Archive for the ‘Vegetarian and vegan’ Category

Speedy salad

Posted on: January 17th, 2011 by admin No Comments

It was tricky to think of what to post for the first recipe of the new year.  Let’s start it off right with something healthy and enjoyable.  This recipe is supposed to be made in the food processor – making it one of the easiest salad recipes ever.  But we don’t have one, so it took a little longer to grate and chop things small, though it was well worth it.   A great recipe for summer days and perfect for winter with crusty bread.

  • 2 medium carrots
  • 1 apple (your favorite)
  • 2 zucchinis
  • 2 c parsley
  • 2 tbsp olive oil
  • 2 spring onions
  • Small knob of ginger
  • Juice 1/2 lemon
  • 1/2  c pumpkin seeds

All you do is whiz all the ingredients in a food processor a few times – it’s sooo easy.  It took me under 10 minutes to dice or grate everything which I don’t consider long at all.

This recipe comes from Kemi Nekvapil, an amazing chef from the UK, now in Australia.  Take a look at her Raw Kitchen, and look into taking some classes.

Cheers to a happy 2011!

Song for this recipe:

“Forever Young” Alphaville Forever Young - Forever Young

Sunday sweets – Lamingtons

Posted on: September 12th, 2010 by admin No Comments

Our talented friends Trish and Bev were here for a visit and made these lamingtons as a treat for us all to enjoy one rainy evening.  They are wonderful, the classic cake with a delicious chocolate icing all bundled up in coconut, vegan style.  What champs, if you want to make yourself some comfort treats, try these.

Vegan lamingtons

  • 1/2 c Nuttelex (vegan margarine) or vegetable oil
  • 1/2 c brown sugar
  • 1 tsp vanilla
  • 2 c flour
  • 1 Tbsp baking powder
  • 3/4 c soy milk
  • 3 c icing sugar
  • 1/3 c cocoa
  • 2 Tbsp Nuttelex or oil
  • 1/3 c soy milk (or hot water)
  • dessicated coconut – maybe 2-3 cups

Preheat the oven to 180ºC (350ºF). Grease a square tin 20 x 20cm (8 x 8in).

Sift flour and baking powder together in a bowl.  In a separate bowl, mix Nuttelex/oil and sugar until light and creamy (unless you are using oil, in which case it just gets mixed), add the vanilla and mix well.
Add the soy milk and flour alternately, mixing well in between. Add about a third of each at a time, starting with the soy milk, don’t overmix.
Spread the mixture in the cake tin and bake for about 25-30 minutes or until a knife in the centre comes out clean.  Leave to cool overnight (or at least 4 hours).

To make the icing:

Prepare a dish full of dessicated coconut, and have a clean plate or two ready to put the iced lamingtons on.

Cut the cake into squares of your desired size. You can trim off the top of the cake if you like, it helps the icing soak in.  In a large bowl, sift together the icing sugar and cocoa.  In a saucepan, melt the margarine or oil and add the soy milk until quite warm (not boiling) and then turn off the heat. Water works fine too, instead of soy.  Add a bit of the liquid at a time into the icing sugar mixture, stirring well each time until you get a nice consistency (a bit runny, but not too liquid).
Take one of the cakes and dip each side into the icing, then coat this with the dessicated coconut. If you have a friend to help you assembly-line style it is really helpful!  It’s good to let the icing cool (in the fridge)  before eating. Mmm, delicious!


Posted on: June 10th, 2010 by admin 1 Comment

This week was Kel’s birthday, the youngest, and although I live on the opposite side of the planet I knew exactly what to make for dinner on her birthday.  Her favorite – a great lasagne.  Truth is I never really made one before- Beans always makes them, but being busy with work the task was up to me.  I asked Jamie, Ina, Stephanie, Nigella, and the Italian Mum’s that I work with and woh, out came the best lasagne I have had in a long time.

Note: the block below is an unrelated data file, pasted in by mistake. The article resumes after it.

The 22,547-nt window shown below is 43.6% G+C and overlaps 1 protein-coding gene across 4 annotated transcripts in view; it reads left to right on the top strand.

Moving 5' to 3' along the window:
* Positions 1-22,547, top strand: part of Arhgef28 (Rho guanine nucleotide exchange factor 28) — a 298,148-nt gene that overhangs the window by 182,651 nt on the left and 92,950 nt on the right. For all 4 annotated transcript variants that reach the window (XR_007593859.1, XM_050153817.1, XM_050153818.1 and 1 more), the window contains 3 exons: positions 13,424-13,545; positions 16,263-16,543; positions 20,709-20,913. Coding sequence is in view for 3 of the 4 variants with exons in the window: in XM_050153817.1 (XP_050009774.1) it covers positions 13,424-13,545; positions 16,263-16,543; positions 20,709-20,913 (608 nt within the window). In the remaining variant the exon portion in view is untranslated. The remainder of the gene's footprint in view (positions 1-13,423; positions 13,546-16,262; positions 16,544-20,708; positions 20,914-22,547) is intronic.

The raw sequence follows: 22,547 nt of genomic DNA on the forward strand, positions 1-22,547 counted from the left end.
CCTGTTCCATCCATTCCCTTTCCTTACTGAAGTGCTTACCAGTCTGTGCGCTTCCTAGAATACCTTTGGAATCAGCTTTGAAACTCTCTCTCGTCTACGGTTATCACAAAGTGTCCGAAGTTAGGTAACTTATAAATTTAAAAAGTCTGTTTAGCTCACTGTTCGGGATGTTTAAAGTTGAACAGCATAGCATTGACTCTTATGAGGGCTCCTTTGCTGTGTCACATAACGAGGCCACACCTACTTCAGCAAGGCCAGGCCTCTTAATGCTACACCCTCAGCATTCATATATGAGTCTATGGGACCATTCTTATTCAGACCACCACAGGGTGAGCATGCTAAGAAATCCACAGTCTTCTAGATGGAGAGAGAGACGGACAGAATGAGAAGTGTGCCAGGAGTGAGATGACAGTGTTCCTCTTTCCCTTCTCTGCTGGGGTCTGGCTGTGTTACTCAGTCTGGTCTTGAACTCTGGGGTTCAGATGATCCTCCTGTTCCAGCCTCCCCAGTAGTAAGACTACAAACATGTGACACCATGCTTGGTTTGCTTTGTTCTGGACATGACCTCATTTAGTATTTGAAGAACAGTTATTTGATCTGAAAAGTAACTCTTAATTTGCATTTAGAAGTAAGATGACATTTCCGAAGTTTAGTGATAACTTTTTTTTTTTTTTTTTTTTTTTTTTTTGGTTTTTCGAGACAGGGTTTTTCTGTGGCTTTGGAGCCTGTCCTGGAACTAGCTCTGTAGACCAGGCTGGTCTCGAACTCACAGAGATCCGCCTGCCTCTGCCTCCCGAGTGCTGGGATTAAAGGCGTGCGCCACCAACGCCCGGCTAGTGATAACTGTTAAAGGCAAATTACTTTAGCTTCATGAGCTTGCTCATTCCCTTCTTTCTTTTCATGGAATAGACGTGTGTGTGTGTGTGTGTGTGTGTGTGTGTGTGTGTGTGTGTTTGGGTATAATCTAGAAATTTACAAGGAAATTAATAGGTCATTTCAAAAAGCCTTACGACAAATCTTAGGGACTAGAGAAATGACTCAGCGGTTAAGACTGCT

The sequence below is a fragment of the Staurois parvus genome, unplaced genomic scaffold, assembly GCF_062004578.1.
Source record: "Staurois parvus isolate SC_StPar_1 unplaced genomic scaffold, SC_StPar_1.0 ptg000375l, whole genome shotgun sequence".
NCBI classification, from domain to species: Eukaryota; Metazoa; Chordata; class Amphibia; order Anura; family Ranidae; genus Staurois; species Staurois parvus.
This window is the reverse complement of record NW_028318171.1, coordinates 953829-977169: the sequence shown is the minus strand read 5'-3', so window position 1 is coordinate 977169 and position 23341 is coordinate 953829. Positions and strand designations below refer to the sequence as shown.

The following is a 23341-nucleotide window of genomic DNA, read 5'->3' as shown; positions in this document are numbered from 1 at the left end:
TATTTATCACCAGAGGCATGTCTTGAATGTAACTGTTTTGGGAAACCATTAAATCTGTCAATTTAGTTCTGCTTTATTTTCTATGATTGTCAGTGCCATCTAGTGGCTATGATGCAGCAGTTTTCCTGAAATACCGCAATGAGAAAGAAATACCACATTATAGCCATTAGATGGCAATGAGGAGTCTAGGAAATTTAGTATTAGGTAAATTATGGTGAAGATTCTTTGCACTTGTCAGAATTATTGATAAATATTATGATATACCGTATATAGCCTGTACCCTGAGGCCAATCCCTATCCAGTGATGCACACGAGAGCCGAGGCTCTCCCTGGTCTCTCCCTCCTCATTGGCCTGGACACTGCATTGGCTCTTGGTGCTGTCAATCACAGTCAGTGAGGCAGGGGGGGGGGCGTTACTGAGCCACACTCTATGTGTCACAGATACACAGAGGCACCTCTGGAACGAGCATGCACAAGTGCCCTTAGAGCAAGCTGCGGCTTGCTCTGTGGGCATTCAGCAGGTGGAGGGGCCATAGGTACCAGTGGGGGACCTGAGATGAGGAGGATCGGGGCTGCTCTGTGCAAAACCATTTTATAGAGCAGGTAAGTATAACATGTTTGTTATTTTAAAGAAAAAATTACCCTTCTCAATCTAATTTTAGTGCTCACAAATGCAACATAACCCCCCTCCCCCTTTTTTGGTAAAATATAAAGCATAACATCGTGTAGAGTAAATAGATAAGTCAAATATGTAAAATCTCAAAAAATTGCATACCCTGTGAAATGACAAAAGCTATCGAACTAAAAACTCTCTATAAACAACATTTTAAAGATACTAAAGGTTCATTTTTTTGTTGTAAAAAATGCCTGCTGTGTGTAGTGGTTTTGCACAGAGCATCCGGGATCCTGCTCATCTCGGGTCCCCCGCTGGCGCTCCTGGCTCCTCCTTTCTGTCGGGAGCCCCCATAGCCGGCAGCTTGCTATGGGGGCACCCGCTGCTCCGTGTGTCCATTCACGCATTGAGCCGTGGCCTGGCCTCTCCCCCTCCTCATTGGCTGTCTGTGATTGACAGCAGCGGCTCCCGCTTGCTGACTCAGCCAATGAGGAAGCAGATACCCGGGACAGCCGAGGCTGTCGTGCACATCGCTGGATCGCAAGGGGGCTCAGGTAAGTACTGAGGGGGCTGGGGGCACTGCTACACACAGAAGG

It’s quite easy to make- just a bit of prep time.  We like to add veggies and also have a layer or two of bechamel sauce.   For vegetarians, the meat can easily be substituted from crumbled firm tofu.

  • 2 teaspoons olive oil
  • 1 medium brown onion, finely chopped
  • 2 garlic cloves, crushed
  • 600g (1.3 lb) lean beef mince VEGETARIANS firm tofu, crumbled
  • 1 carrot, grated
  • 2 Tbsp tomato paste
  • 400g (14 oz) can diced tomatoes
  • 1 Tbsp fresh oregano leaves, chopped
  • 10 – 14 sheets lasagne pasta
  • a few large handfuls of baby spinach leaves
  • 1 1/3 cups grated mozzarella cheese
Basic Bechamel sauce with parmesan (optional)
  • 500ml (2 cups) milk
  • 1/2 c parmesan cheese, grated
  • 1 brown onion, halved, coarsely chopped
  • 4 whole black peppercorns
  • 40g butter
  • 2 Tbsp plain flour
  • Pinch ground nutmeg
  • Pinch ground cloves
  • Salt & ground white pepper

Bechamel sauce recipe below – if you’re using it, make it first!


For the lasagne:

Heat oil in a saucepan over medium heat. Add onion and garlic. Cook, stirring occasionally, for 3 to 4 minutes or until softened.  Add the mince, and cook, stirring to break up the meat, for 5 minutes or until browned.

Put the pasta sheets on to boil- we’re just going to cook it for about 10 minutes- to soften it before baking- so keep your eye on it.  Just take it off the heat and drain the water after 10 min or soft.

Now add carrot, tomato paste, tomato and oregano to the mince mixture. Bring to the boil then reduce the heat to low. Simmer for 20 minutes or until sauce has thickened. Season with salt and pepper.


Preheat oven to 180°C (350ºF). Lightly grease a 6cm-deep, 20cm square or rectangle baking dish. Arrange 2 pieces of pasta over base of dish. Spread one-third of the mince mixture over pasta. Top with one-third of the spinach. Top with pasta pieces.  Then a layer of bechamel sauce (if using) then more meat, a sprinkle of mozzarella cheese, spinach, pasta, bechamel,  meat, until you reach the top of the pan.  Sprinkle with the remaining cheese.

Bake for 30 to 40 minutes or until cheese is golden and melted. Let it stand for 10-20 minutes (to set). Serve.

For the bechamel sauce:

Melt butter in a saucepan over medium-high heat until gently foaming. Add the flour and cook, stirring, for 1-2 minutes or until mixture bubbles and begins to come away from side of pan. (When making a sauce that contains flour, it’s important to cook the flour. If you don’t the sauce will taste floury) Remove from heat.

Pour in half the milk gradually (otherwise the sauce will become lumpy), whisking constantly until mixture is smooth. Gradually add the remaining milk, whisking until smooth and combined. (If sauce becomes lumpy, strain through a fine sieve, pressing with the back of a spoon to remove any lumps.)